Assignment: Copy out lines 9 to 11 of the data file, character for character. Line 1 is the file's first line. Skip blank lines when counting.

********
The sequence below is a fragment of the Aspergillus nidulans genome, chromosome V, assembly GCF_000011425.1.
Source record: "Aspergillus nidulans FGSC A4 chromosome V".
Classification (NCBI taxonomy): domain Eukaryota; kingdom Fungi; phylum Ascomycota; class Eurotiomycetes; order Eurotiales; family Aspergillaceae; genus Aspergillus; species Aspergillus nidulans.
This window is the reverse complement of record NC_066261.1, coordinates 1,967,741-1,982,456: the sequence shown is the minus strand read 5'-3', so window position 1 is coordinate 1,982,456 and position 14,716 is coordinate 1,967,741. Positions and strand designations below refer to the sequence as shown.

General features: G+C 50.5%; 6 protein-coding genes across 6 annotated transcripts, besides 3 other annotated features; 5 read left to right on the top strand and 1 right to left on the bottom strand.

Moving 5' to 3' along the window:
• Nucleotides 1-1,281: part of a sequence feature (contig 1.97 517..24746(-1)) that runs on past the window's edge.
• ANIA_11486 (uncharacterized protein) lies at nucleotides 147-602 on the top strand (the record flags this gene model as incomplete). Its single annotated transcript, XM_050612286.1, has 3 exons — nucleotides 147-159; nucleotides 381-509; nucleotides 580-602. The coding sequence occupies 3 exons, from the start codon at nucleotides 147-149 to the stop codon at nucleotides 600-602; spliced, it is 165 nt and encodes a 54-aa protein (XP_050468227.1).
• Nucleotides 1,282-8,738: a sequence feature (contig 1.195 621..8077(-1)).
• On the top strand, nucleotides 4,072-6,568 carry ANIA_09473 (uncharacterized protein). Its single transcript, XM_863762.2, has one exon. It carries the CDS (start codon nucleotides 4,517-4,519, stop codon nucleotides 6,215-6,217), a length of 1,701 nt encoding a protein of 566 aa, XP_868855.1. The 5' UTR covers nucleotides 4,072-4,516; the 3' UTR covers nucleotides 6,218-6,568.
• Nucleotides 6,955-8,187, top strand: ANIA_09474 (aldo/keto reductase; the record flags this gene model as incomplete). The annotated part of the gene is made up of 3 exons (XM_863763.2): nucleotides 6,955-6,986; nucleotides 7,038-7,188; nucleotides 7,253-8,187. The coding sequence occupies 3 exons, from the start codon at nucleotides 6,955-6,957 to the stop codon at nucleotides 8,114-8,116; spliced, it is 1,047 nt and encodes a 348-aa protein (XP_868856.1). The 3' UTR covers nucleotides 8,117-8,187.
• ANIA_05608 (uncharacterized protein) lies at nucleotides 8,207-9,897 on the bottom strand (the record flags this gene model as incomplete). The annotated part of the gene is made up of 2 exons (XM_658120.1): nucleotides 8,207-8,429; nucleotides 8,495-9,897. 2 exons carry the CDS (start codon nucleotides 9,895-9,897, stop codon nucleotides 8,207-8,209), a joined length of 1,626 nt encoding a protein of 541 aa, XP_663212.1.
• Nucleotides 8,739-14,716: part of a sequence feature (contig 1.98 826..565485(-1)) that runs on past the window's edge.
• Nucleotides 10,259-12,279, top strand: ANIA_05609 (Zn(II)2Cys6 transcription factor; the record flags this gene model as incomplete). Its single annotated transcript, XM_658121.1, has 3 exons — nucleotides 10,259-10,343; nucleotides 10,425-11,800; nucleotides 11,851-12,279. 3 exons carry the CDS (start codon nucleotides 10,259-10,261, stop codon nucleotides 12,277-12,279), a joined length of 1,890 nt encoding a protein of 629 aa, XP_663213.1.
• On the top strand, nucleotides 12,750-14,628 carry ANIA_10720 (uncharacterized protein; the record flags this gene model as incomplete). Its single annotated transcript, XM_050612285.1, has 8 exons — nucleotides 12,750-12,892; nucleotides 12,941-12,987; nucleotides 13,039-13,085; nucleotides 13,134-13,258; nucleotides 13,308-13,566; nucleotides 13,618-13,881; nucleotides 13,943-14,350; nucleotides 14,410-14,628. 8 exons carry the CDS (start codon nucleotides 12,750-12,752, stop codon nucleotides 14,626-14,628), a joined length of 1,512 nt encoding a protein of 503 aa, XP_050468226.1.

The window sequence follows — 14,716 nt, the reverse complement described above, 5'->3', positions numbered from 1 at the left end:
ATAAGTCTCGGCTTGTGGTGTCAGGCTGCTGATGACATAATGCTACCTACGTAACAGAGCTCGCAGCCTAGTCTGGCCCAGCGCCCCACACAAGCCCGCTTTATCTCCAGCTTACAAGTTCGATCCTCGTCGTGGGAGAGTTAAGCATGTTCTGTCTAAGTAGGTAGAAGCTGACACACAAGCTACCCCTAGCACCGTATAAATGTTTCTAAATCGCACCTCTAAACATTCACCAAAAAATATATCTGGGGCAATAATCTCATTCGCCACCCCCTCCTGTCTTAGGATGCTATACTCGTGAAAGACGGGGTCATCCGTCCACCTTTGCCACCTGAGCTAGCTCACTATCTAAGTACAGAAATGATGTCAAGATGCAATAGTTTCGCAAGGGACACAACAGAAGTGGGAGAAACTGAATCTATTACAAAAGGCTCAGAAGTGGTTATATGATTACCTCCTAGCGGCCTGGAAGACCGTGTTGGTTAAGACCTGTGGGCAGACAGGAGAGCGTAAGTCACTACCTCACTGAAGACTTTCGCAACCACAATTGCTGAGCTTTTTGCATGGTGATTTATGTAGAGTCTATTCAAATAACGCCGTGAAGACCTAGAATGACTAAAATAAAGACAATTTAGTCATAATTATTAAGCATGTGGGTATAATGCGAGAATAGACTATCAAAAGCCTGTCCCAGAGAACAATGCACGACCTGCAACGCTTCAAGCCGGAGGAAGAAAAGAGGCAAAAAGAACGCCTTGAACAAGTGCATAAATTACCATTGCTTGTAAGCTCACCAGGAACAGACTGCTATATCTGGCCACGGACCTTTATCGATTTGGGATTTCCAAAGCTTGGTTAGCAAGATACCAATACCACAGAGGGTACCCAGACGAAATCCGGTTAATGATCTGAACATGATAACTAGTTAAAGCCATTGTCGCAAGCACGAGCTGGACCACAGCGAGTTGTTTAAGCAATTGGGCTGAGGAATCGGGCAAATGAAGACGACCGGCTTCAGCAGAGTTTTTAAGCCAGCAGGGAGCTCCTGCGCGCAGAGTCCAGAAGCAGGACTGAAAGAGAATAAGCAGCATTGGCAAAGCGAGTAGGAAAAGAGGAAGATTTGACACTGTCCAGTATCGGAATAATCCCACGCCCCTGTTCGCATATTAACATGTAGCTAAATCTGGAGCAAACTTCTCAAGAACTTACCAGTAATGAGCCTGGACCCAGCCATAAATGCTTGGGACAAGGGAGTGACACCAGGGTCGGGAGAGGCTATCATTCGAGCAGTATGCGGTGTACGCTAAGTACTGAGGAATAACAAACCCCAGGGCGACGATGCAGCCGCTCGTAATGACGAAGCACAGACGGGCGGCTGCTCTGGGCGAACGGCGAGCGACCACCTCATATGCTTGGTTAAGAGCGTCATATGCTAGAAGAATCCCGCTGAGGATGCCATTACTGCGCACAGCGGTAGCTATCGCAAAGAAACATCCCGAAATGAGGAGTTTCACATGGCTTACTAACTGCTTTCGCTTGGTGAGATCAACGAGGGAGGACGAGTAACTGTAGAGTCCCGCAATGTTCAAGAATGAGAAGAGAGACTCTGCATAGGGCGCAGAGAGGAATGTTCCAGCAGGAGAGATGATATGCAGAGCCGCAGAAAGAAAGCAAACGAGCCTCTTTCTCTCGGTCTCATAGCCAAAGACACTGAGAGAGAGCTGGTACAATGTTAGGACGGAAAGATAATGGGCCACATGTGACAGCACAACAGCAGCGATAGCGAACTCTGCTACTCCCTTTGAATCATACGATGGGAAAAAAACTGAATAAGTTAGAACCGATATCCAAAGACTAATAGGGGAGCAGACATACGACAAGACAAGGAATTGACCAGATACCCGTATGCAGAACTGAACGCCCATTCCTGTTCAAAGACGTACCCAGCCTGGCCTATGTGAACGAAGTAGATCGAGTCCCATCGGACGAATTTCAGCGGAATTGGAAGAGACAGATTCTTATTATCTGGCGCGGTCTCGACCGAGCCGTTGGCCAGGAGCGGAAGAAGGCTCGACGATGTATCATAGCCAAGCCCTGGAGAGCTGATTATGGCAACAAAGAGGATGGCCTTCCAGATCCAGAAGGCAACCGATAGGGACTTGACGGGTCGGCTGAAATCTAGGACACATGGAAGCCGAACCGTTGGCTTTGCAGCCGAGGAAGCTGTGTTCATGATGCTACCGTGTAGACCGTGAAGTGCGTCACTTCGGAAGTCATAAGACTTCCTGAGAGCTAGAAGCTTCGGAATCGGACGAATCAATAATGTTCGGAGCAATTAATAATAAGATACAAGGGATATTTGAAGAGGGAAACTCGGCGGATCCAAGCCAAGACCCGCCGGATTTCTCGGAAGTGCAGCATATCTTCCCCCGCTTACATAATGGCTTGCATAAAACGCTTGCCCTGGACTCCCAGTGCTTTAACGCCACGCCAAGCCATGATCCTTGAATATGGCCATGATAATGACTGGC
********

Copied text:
• Nucleotides 1,282-8,738: a sequence feature (contig 1.195 621..8077(-1)).
• On the top strand, nucleotides 4,072-6,568 carry ANIA_09473 (uncharacterized protein). Its single transcript, XM_863762.2, has one exon. It carries the CDS (start codon nucleotides 4,517-4,519, stop codon nucleotides 6,215-6,217), a length of 1,701 nt encoding a protein of 566 aa, XP_868855.1. The 5' UTR covers nucleotides 4,072-4,516; the 3' UTR covers nucleotides 6,218-6,568.
• Nucleotides 6,955-8,187, top strand: ANIA_09474 (aldo/keto reductase; the record flags this gene model as incomplete). The annotated part of the gene is made up of 3 exons (XM_863763.2): nucleotides 6,955-6,986; nucleotides 7,038-7,188; nucleotides 7,253-8,187. The coding sequence occupies 3 exons, from the start codon at nucleotides 6,955-6,957 to the stop codon at nucleotides 8,114-8,116; spliced, it is 1,047 nt and encodes a 348-aa protein (XP_868856.1). The 3' UTR covers nucleotides 8,117-8,187.